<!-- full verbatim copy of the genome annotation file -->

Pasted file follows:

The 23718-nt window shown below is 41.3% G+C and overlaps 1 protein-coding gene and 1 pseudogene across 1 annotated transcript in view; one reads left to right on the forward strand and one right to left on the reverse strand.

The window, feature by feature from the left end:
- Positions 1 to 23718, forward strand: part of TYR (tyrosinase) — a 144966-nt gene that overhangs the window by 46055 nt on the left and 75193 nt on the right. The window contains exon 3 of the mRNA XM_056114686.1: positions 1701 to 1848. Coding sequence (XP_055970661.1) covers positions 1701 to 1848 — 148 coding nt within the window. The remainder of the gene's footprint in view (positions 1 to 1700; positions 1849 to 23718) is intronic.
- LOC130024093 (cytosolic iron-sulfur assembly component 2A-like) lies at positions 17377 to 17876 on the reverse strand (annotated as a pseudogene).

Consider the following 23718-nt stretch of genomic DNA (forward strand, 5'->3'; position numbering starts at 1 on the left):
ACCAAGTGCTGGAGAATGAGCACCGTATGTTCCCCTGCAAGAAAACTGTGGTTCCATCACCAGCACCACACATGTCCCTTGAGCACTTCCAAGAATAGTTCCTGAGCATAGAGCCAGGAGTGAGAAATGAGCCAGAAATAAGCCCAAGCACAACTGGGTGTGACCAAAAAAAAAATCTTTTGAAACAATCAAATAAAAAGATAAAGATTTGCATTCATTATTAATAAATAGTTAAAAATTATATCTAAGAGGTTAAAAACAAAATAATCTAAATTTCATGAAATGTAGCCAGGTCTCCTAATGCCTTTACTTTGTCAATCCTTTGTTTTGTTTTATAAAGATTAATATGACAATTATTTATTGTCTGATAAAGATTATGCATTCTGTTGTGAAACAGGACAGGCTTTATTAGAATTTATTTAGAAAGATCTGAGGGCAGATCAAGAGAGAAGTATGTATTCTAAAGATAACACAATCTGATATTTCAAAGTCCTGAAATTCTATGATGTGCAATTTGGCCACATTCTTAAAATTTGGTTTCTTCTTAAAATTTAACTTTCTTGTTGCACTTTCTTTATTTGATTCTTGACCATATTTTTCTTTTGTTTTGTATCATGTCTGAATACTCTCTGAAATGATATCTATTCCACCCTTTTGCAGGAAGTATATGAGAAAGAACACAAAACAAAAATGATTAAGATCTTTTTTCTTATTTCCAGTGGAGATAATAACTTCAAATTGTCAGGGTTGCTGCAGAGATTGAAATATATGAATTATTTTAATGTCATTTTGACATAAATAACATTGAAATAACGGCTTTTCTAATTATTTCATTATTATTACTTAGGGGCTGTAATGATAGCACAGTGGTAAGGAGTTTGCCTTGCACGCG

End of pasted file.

The 23718-nt window shown below is 41.3% G+C and overlaps 1 protein-coding gene and 1 pseudogene across 1 annotated transcript in view; one reads left to right on the forward strand and one right to left on the reverse strand.

The window, feature by feature from the left end:
- Positions 1 to 23718, forward strand: part of TYR (tyrosinase) — a 144966-nt gene that overhangs the window by 46055 nt on the left and 75193 nt on the right. The window contains exon 3 of the mRNA XM_056114686.1: positions 1701 to 1848. Coding sequence (XP_055970661.1) covers positions 1701 to 1848 — 148 coding nt within the window. The remainder of the gene's footprint in view (positions 1 to 1700; positions 1849 to 23718) is intronic.
- LOC130024093 (cytosolic iron-sulfur assembly component 2A-like) lies at positions 17377 to 17876 on the reverse strand (annotated as a pseudogene).

Consider the following 23718-nt stretch of genomic DNA (forward strand, 5'->3'; position numbering starts at 1 on the left):
ACCAAGTGCTGGAGAATGAGCACCGTATGTTCCCCTGCAAGAAAACTGTGGTTCCATCACCAGCACCACACATGTCCCTTGAGCACTTCCAAGAATAGTTCCTGAGCATAGAGCCAGGAGTGAGAAATGAGCCAGAAATAAGCCCAAGCACAACTGGGTGTGACCAAAAAAAAAATCTTTTGAAACAATCAAATAAAAAGATAAAGATTTGCATTCATTATTAATAAATAGTTAAAAATTATATCTAAGAGGTTAAAAACAAAATAATCTAAATTTCATGAAATGTAGCCAGGTCTCCTAATGCCTTTACTTTGTCAATCCTTTGTTTTGTTTTATAAAGATTAATATGACAATTATTTATTGTCTGATAAAGATTATGCATTCTGTTGTGAAACAGGACAGGCTTTATTAGAATTTATTTAGAAAGATCTGAGGGCAGATCAAGAGAGAAGTATGTATTCTAAAGATAACACAATCTGATATTTCAAAGTCCTGAAATTCTATGATGTGCAATTTGGCCACATTCTTAAAATTTGGTTTCTTCTTAAAATTTAACTTTCTTGTTGCACTTTCTTTATTTGATTCTTGACCATATTTTTCTTTTGTTTTGTATCATGTCTGAATACTCTCTGAAATGATATCTATTCCACCCTTTTGCAGGAAGTATATGAGAAAGAACACAAAACAAAAATGATTAAGATCTTTTTTCTTATTTCCAGTGGAGATAATAACTTCAAATTGTCAGGGTTGCTGCAGAGATTGAAATATATGAATTATTTTAATGTCATTTTGACATAAATAACATTGAAATAACGGCTTTTCTAATTATTTCATTATTATTACTTAGGGGCTGTAATGATAGCACAGTGGTAAGGAGTTTGCCTTGCACGCG